Law of the Biggest Pump (Posted By Gary Cutrer)

waterside_windmillIn Texas water law, the state owns your surface water, as a general rule, and you must get permission to use that water. The landowner owns water found below the earth’s surface in the crevices of soil and rocks–percolating water. Texas groundwater law is judge-made law, derived from the English common law rule of “absolute ownership.” Texas courts have adopted, and the legislature has not modified, the common law rule that a landowner has a right to take for use or sale all the water that he can capture from below his land.

Because of the seemingly absolute nature of this right to all water beneath your land, Texas water law has often been called the “law of the biggest pump.” Regardless of how it affects your neighbor’s well, you can pump all the water you wish from your wells. However, the case of a subterranean river is different. As landowner, you are presumed to own underground water until it is conclusively shown that the the source of supply is a subterranean river. Both stream underflow and subterranean rivers have been expressly excluded from the definition of underground water in Section 52.001 of the Texas Water Code.

All this information in easy to understand language is available at this Texas A&M and AgriLife Extension website. More:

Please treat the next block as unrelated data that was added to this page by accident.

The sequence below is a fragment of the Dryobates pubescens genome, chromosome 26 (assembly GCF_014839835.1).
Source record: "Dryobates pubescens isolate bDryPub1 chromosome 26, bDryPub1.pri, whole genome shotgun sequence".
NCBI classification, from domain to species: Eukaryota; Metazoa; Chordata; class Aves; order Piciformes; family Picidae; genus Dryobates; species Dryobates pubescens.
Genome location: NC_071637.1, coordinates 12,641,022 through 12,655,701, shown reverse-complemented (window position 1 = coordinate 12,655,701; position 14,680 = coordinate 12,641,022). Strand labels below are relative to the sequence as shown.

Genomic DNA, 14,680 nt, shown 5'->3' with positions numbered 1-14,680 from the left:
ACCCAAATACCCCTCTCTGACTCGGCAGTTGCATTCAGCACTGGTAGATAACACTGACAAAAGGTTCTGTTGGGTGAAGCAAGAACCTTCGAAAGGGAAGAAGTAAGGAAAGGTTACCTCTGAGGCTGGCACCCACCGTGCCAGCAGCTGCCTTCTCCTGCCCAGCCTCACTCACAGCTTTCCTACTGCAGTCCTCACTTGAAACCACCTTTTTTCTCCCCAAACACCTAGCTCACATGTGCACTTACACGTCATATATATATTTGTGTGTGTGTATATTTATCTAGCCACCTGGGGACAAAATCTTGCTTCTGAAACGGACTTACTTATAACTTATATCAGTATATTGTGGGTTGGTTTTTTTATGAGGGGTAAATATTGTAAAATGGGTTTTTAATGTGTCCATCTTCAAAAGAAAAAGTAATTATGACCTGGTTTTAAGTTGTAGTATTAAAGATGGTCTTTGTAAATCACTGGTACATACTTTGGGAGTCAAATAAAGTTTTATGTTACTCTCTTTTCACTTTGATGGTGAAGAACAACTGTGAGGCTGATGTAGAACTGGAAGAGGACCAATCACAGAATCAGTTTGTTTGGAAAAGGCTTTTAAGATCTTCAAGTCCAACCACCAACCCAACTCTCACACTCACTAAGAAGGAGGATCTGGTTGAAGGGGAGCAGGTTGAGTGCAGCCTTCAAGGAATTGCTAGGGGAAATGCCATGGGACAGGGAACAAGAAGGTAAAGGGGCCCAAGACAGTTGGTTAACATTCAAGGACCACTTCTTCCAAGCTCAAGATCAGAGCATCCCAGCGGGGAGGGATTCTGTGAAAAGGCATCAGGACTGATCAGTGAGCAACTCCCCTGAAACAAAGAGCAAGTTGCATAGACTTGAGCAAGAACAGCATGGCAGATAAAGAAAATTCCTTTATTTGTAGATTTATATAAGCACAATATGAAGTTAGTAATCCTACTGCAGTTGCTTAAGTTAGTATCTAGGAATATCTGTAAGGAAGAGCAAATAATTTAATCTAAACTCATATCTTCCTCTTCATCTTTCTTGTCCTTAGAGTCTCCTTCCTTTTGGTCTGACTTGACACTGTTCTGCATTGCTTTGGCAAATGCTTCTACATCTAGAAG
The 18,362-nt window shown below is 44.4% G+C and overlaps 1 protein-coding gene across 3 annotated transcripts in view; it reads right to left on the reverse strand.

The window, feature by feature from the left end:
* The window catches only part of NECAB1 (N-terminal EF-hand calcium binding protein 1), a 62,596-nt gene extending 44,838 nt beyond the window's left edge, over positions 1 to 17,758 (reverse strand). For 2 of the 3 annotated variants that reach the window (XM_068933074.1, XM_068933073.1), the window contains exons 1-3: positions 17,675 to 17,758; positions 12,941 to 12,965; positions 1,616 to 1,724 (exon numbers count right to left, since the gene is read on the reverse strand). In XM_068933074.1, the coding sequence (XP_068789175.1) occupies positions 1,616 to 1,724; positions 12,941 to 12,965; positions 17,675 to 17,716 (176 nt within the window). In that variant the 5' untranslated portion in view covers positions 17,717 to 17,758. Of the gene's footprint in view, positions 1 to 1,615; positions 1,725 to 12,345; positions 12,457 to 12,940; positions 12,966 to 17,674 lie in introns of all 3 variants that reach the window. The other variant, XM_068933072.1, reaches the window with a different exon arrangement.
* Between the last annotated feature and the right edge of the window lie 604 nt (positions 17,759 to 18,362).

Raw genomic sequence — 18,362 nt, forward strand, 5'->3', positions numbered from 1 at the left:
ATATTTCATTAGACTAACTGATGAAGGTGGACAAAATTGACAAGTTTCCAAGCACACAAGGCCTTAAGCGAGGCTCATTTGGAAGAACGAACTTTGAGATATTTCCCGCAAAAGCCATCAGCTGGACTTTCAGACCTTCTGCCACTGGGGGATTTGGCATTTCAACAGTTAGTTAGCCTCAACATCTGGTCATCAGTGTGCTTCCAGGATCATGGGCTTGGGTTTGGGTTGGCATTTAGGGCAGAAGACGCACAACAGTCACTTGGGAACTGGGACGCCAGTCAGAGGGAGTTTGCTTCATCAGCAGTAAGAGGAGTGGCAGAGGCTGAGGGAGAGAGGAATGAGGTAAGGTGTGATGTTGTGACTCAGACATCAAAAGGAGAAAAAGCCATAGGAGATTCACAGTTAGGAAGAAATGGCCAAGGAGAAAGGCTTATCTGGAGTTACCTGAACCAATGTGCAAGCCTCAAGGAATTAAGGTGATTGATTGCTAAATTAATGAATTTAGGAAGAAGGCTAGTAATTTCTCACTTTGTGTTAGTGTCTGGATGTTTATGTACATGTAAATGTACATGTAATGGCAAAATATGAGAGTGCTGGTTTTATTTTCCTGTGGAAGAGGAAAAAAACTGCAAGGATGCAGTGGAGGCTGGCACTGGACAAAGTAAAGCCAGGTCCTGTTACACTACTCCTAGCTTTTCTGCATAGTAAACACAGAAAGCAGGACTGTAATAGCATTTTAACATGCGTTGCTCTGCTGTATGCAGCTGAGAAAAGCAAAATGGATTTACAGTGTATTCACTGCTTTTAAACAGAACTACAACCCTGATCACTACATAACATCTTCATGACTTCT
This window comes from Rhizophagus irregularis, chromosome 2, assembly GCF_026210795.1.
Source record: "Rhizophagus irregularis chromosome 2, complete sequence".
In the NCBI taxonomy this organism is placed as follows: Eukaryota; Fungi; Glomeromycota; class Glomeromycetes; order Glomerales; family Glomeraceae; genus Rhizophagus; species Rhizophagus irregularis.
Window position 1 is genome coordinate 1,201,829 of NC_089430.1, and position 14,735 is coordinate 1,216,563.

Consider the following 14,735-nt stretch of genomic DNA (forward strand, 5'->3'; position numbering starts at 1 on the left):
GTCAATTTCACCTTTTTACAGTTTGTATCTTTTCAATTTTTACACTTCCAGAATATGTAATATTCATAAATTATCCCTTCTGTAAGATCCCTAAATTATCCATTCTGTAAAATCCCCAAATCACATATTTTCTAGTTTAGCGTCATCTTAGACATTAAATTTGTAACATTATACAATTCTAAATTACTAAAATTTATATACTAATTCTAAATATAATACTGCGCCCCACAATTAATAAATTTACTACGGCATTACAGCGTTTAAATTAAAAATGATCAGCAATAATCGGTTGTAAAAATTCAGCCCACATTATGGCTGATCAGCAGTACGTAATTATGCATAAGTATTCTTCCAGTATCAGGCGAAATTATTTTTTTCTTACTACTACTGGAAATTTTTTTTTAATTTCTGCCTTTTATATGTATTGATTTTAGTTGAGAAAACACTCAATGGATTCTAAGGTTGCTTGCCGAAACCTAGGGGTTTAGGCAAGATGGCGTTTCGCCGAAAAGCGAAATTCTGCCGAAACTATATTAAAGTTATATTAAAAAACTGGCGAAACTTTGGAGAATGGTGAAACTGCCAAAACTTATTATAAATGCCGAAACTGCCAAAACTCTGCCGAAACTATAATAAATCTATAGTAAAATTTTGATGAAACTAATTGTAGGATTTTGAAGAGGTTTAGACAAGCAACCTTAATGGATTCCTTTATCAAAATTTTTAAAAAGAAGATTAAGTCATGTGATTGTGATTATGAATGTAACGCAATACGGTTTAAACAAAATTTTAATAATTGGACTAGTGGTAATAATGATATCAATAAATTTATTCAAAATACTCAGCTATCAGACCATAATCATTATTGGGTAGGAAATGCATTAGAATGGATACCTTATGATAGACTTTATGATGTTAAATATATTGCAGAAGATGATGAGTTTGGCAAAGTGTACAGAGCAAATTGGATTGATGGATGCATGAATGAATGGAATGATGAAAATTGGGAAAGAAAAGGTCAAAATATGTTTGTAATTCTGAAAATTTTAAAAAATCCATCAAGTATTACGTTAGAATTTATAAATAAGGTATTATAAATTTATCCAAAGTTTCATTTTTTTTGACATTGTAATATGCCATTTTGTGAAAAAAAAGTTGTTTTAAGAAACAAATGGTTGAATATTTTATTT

The practical effect of Texas groundwater law is that one landowner can dry up an adjoining landowner’s well and the landowner with the dry well is without a legal remedy. Texas courts have refused to adopt the American rule of “reasonable use” with respect to groundwater.

Exceptions to Absolute Owner Rule. There are five situations in which a Texas landowner can take legal action for interference with his groundwater rights:

  • If an adjoining neighbor trespasses on the land to remove water either by drilling a well directly on the landowner’s property or by drilling a “slant” well on adjoining property so that it crosses the subterranean property line, the injured landowner can sue for trespass.
  • There is malicious or wanton conduct in pumping water for the sole purpose of injuring an adjoining landowner.
  • Landowners waste artesian well water by allowing it to run off their land or to percolate back into the water table.
  • There is contamination of water in a landowner’s well. No one is allowed to unlawfully pollute groundwater.
  • Land subsidence and surface injury result from negligent overpumping from adjoining lands.

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